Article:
"I have never welcomed the weakening of family ties by politics or pressure" - Nelson Mandela.
"He who travels for love finds a thousand miles no longer than one" - Japanese proverb.
"Everyone has the right to respect for his private and family life, his home and his correspondence." - Article 8 of the European Convention on Human Rights.
"When people's love is divided by law, it is the law that needs to change". -
David Cameron.

Friday, 20 February 2015

BritCits United Family of the Week

Wayne & Daisy


"I didn't earn £18,600 but owned my 4 bedroom home outright. This was completely disregarded by the Home Office. So I had to exercise my free movement rights, else make a choice between by my wife and baby in the Philippines or daughter in the UK."

Daisy and Wayne in the earlier days of their relationship.
Wayne is a British citizen.

He met his wife Daisy in the way many 21st century couples do...online.  At their first meeting though, Wayne knew Daisy was ‘the one’.  At the time, Daisy was working in Denmark as an au pair. They soon became a couple but were refused even a visit visa.  Daisy moved to Norway after receiving a job offer, when Wayne asked her to marry him.  To his delight, she said ‘yes’!
Wayne and Daisy's wedding

As Daisy owns land in Philippines, they decided to build a house there.  She returned home for six months to manage the wedding preparations (no mean feat!).  They got married and lived together in Philippines for the next six months.   

However, with news of Daisy's pregnancy, Wayne returned home to find work in Torbay.  He wants his baby to grow up where he did. 

Although he couldn't meet the £18,600 income requirement, not a surprise in his part of the UK, Wayne owns his four bedroom house outright – no mortgage!  He doesn’t need a lot to live on - unlike someone with a huge rent or mortgage. He contributes to the economy supplying valuable trade skills as a handyman, window cleaner and builder.  As Wayne proudly told us,“Daisy is a college graduate midwife. She finished top of her class. She was also a sergeant major in her local reservists when she was at school. That one made me giggle as she is so small bless.", nothing the UK is in desperate need of midwives.

However Wayne's financial situation, his contribution to the community and Daisy's skills were all disregarded by the Home Office.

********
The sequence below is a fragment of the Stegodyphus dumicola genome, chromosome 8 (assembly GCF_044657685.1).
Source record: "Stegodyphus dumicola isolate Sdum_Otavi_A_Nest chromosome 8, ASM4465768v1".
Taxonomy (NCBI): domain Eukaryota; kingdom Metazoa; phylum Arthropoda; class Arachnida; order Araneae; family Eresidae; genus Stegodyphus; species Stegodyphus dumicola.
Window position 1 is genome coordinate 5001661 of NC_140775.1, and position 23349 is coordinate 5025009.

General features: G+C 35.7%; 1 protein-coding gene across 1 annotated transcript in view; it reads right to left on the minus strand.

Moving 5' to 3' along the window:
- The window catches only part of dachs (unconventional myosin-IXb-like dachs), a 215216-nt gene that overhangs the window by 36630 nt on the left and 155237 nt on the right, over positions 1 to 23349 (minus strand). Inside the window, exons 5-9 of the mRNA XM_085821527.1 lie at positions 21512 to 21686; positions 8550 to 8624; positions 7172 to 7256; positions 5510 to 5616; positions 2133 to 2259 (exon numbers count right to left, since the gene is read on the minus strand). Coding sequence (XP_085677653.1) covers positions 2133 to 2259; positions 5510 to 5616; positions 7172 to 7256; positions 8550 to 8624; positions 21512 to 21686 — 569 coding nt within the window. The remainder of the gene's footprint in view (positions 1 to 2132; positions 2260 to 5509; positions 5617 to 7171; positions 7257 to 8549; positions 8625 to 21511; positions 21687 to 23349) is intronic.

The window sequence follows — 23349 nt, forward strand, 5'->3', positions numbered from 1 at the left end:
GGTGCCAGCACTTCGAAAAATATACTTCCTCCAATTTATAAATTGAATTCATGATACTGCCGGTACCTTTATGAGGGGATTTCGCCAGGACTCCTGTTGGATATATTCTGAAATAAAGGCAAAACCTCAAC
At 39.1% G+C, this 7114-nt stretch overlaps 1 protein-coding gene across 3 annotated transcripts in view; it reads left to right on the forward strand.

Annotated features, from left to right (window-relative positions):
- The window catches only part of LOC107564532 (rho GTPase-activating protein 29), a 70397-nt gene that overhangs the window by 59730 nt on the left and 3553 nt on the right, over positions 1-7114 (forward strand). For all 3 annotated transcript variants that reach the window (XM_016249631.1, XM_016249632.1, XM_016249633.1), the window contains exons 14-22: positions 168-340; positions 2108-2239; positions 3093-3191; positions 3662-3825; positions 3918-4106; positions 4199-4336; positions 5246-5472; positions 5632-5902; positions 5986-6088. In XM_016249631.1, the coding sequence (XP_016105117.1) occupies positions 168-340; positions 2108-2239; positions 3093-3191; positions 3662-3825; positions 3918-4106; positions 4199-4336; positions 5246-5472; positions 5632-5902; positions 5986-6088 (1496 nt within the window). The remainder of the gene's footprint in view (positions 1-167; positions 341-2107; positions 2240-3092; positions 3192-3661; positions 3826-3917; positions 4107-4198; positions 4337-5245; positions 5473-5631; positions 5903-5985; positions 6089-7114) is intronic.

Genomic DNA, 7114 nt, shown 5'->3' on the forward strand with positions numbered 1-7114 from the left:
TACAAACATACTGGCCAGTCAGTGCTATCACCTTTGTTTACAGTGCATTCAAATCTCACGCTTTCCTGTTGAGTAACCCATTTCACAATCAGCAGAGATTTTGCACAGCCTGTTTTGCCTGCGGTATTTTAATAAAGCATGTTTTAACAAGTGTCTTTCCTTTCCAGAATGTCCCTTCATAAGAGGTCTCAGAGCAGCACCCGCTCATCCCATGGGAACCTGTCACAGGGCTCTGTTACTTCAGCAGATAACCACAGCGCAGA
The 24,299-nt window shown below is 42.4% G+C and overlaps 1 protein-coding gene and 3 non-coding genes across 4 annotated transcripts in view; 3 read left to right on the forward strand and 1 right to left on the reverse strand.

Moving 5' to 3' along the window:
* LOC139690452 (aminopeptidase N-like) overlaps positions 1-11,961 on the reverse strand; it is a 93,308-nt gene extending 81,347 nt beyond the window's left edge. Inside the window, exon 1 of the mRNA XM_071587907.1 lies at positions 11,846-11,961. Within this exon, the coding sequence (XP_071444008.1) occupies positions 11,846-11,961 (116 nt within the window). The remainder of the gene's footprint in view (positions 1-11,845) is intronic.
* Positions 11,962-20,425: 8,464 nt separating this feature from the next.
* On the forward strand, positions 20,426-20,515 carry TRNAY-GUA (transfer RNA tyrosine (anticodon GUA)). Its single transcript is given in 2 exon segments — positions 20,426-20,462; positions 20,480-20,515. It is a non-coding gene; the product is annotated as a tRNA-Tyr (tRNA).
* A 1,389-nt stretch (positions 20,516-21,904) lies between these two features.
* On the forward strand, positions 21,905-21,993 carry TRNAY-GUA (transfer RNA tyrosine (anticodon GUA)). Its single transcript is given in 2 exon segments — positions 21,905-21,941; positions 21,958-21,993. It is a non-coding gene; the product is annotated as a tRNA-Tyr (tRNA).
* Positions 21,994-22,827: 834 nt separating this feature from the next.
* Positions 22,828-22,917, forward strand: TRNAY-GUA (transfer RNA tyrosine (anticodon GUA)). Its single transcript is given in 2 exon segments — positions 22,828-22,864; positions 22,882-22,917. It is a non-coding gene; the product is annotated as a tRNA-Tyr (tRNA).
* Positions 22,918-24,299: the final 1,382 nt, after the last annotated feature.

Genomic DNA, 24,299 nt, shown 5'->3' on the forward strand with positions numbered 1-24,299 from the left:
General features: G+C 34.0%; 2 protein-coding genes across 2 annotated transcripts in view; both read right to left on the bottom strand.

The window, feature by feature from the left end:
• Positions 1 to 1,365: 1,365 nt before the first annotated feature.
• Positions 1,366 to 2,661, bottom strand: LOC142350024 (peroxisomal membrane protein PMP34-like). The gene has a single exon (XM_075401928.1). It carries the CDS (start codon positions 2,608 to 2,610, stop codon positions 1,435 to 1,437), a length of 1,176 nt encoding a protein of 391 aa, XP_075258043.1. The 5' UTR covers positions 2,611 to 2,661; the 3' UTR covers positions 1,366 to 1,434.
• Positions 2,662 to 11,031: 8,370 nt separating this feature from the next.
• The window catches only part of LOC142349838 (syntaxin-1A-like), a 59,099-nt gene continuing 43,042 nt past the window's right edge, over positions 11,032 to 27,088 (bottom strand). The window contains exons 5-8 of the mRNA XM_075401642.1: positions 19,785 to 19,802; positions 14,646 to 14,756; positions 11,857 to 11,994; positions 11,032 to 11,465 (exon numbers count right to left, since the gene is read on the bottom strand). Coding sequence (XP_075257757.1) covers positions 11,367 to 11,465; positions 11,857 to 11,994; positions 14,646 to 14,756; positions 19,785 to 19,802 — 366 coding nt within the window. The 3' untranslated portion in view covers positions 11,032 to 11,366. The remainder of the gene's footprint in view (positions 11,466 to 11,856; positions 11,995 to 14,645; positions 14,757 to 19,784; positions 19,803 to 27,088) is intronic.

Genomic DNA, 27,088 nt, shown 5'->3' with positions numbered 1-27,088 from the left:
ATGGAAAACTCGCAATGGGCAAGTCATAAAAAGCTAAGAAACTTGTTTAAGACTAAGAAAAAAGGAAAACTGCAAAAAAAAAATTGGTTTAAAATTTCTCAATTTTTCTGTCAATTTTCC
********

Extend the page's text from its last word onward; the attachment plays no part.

Wayne thus exercised his free movement rights moving to France where the couple on 3rd October 2013, welcomed their daughter, Paris into the world.  Wayne is confident that if Daisy had not been able to give birth in Europe, she would likely have died given the terror attack in Ozamis city, Mindanao. 

Daisy, Wayne and their baby, Paris.
Wayne’s experience of the French people is very positive and the couple is grateful for the help and support of the local community, feeling accepted when hospital staff expressed a wish that the family would permanently settle in the lovely town of Saint-Amand-Montrond.

Wayne's teenage daughter with stepmum, Daisy
However, with Wayne’s mum having been diagnosed with cancer and his teenage daughter in the UK, Wayne wanted to return home thus fulfilling his own mum’s wish to be able to live long enough to welcome Daisy and the baby into the family.  

It’s not been plain sailing in the UK though.  Obtaining a NINO for Daisy proved to be a nightmare and Home Office did not correctly apply EEA regulations in Daisy’s Residence Card application.

With Wayne’s MP intervening requesting Home Office correctly apply O&B vs Netherlands case law, the couple hopes that Daisy will now finally be granted with a document to evidence her right to remain.

Family join local community celebrations in Devon.
Whilst they wait, Daisy proving to be quite an entrepreneur, has set up a cleaning business though she is still hoping to work either in healthcare for OAPs or utilise her skills and continue to work as a midwife.  Paris is enjoying the love and attention received from the entire family, especially elder sister.

The couple ensures that Paris, though British is in touch with her Filipino roots too – she is being raised in a bilingual environment, and the family as well as immersing themselves in all things British are involved in the local community in Devon including attending the local Filipino Pre-New Year party.   Respect for all.  These are the British values – the human values - we should be practicing.  

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